WHO classification of tumours of haematopoietic and lymphoid tissues. Lyon,
France: IARC; 2017. p. 130–49.
[3] Wang W, Cortes JE, Lin P, et al. Clinical and prognostic significance of 3q26.2
and other chromosome 3 abnormalities in CML in the era of tyrosine kinase
inhibitors. Blood 2015;126(14):1699–706.
[4] Kelemen K, Galani K, Conley CR, Greipp PT. Secondary Philadelphia chromo￾some and erythrophagocytosis in a relapsed acute myeloid leukemia after
hematopoietic cell transplantation. Cancer Genet 2014;207(6):268–71.
[5] Bacher U, Haferlach T, Alpermann T, et al. Subclones with the
t(9;22)/BCR-ABL1 rearrangement occur in AML and seem to cooperate
with distinct genetic alterations. Br J Haematol 2011;152(6):713–20.
[6] Micol J-B, Duployez N, Boissel N, et al. Frequent ASXL2 mutations in
acute myeloid leukemia patients with t(8;21)/RUNX1-RUNX1T1 chromosomal
translocations. Blood 2014;124(9):1445–9.
[7] Micol J-B, Pastore A, Inoue D, et al. ASXL2 is essential for haematopoiesis
and acts as a haploinsufficient tumour suppressor in leukemia. Nat Commun
[8] Stengel A, Nadarajah N, Haferlach T, et al. Detection of recurrent and of
novel fusion transcripts in myeloid malignancies by targeted RNA sequencing.
Leukemia 2018;32(5):1229–38.
[9] Shearer BM, Sukov WR, Flynn HC, Knudson RA, Ketterling RP. Development of
a dual-color, double fusion FISH assay to detect RPN1/EVI1 gene fusion associ￾ated with inv(3), t(3;3), and ins(3;3) in patients with myelodysplasia and acute
myeloid leukemia. Am J Hematol 2010;85(8):569–74.
[10] Drucker TM, Johnson SH, Murphy SJ, Cradic KW, Therneau TM, Vasmatzis G.
BIMA V3: an aligner customized for mate pair library sequencing. Bioinformat￾ics 2014;30(11):1627–9.
[11] Johnson SH, Smadbeck JB, Smoley SA, et al. SVAtools for junction detection of
genome-wide chromosomal rearrangements by mate-pair sequencing (MPseq).
Cancer Genet 2018;221:1–18.
Please cite this article as: P.R. Blackburn, L. Huang and A. Dalovisio et al., Secondary acquisition of BCR-ABL1 fusion in de novo GATA2-
MECOM positive acute myeloid leukemia with subsequent emergence of a rare KMT2A-ASXL2 fusion, Cancer Genetics, https://doi.org/10.
P.R. Blackburn, L. Huang and A. Dalovisio et al. / Cancer Genetics xxx (xxxx) xxx 5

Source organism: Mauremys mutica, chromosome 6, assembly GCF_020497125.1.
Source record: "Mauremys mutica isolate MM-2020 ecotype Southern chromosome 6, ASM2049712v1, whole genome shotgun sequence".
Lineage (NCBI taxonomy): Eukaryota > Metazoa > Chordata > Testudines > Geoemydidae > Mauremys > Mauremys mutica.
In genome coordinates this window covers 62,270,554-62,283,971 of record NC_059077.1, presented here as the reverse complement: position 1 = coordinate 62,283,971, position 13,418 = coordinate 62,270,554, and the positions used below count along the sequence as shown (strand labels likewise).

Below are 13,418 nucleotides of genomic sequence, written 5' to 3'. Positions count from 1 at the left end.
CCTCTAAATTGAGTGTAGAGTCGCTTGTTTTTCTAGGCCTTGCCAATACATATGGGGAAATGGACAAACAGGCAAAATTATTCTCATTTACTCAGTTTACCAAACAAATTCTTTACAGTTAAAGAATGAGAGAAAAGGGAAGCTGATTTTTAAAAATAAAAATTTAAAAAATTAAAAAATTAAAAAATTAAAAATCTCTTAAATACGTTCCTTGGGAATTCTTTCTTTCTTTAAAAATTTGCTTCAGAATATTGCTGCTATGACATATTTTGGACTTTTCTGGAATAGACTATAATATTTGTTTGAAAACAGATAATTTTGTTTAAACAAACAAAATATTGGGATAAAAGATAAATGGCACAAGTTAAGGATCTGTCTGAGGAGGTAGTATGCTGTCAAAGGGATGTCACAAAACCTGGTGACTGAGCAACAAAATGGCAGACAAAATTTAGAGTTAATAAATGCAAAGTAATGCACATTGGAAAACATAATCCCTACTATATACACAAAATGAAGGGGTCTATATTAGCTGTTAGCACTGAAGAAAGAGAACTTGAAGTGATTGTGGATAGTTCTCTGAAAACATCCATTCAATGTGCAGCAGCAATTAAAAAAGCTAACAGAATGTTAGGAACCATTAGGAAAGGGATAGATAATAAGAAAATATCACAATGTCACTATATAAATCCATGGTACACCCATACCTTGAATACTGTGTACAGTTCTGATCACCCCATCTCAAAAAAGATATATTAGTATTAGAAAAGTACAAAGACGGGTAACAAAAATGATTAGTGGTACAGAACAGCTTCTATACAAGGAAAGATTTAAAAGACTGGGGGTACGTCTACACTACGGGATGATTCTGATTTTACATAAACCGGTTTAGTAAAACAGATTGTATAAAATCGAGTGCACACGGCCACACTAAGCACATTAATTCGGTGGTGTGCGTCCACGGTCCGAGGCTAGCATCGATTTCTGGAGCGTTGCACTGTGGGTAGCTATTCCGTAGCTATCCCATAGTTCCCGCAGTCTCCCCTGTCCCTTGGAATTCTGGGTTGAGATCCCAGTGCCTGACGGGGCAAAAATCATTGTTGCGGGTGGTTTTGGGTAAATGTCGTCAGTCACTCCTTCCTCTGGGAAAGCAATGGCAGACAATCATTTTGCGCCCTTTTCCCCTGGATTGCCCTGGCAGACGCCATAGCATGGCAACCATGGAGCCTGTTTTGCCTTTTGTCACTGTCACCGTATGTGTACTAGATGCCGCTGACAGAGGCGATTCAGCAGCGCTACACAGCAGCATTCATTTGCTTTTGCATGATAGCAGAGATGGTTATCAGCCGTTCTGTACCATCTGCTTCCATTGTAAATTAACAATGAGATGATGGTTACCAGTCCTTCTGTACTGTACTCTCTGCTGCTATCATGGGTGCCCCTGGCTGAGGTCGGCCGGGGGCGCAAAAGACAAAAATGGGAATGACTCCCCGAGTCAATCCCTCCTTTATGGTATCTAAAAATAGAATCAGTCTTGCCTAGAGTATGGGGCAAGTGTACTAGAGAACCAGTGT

JID: CGEN [m5G;January 2, 2020;10:1]
[12] Rao RC, Dou Y. Hijacked in cancer: the KMT2 (MLL) family of methyltrans￾ferases. Nat Rev Cancer 2015;15(6):334–46.
[13] Meyer C, Burmeister T, Gröger D, et al. The MLL recombinome of acute
leukemias in 2017. Leukemia 2018;32(2):273–84.
[14] Micol J-B, Abdel-Wahab O. The role of additional sex combs-like proteins in
cancer. Cold Spring Harb Perspect Med 2016;6(10).
[15] Li J, He F, Zhang P, et al. Loss of Asxl2 leads to myeloid malignancies in mice.
Nat Commun 2017;8(1):15456.
[16] Micol J-B, Abdel-Wahab O. Collaborating constitutive and somatic genetic
events in myeloid malignancies: ASXL1 mutations in patients with germline
GATA2 mutations. Haematologica 2014;99(2):201–3.
[17] Yamazaki H, Suzuki M, Otsuki A, et al. A remote GATA2 hematopoietic en￾hancer drives leukemogenesis in inv(3)(q21;q26) by activating EVI1 expression.
Cancer Cell 2014;25(4):415–27.
[18] Yamato G, Shiba N, Yoshida K, et al. ASXL2 mutations are frequently found in
pediatric AML patients with t(8;21)/ RUNX1-RUNX1T1 and associated with a
better prognosis. Genes Chromosom Cancer 2017;56(5):382–93.
[19] Jahn N, Agrawal M, Bullinger L, et al. Incidence and prognostic im￾pact of ASXL2 mutations in adult acute myeloid leukemia patients with
t(8;21)(q22;q22): a study of the German-Austrian AML Study Group. Leukemia
[20] Rogers HJ, Vardiman JW, Anastasi J, et al. Complex or monosomal
karyotype and not blast percentage is associated with poor survival
in acute myeloid leukemia and myelodysplastic syndrome patients with
inv(3)(q21q26.2)/t(3;3)(q21;q26.2): a Bone Marrow Pathology Group study.
Haematologica 2014;99(5):821–9.
[21] Han J-Y, Theil KS. The Philadelphia chromosome as a secondary abnormality
in inv(3)(q21q26) acute myeloid leukemia at diagnosis: confirmation of p190
BCRABL mRNA by real-time quantitative polymerase chain reaction. Cancer
Genet Cytogenet 2006;165(1):70–4.
[22] Mozziconacci MJ, Sainty D, Gabert J, et al. The Philadelphia chromosome as a
secondary abnormality in two cases of acute myeloid leukemia. Br J Haematol
[23] Shi G, Weh HJ, Dührsen U, Zeller W, Hossfeld DK. Chromosomal abnor￾mality inv(3)(q21q26) associated with multilineage hematopoietic progeni￾tor cells in hematopoietic malignancies. Cancer Genet Cytogenet 1997;96(1):
[24] Theil KS, Cotta CV. The prognostic significance of an inv(3)(q21q26.2) in addi￾tion to a t(9;22)(q34;q11.2) in Fludarabine patients treated with tyrosine kinase inhibitors.
Cancer Genetics 2014;207(5):171–6.
Please cite this article as: P.R. Blackburn, L. Huang and A. Dalovisio et al., Secondary acquisition of BCR-ABL1 fusion in de novo GATA2-
MECOM positive acute myeloid leukemia with subsequent emergence of a rare KMT2A-ASXL2 fusion, Cancer Genetics, https://doi.org/10.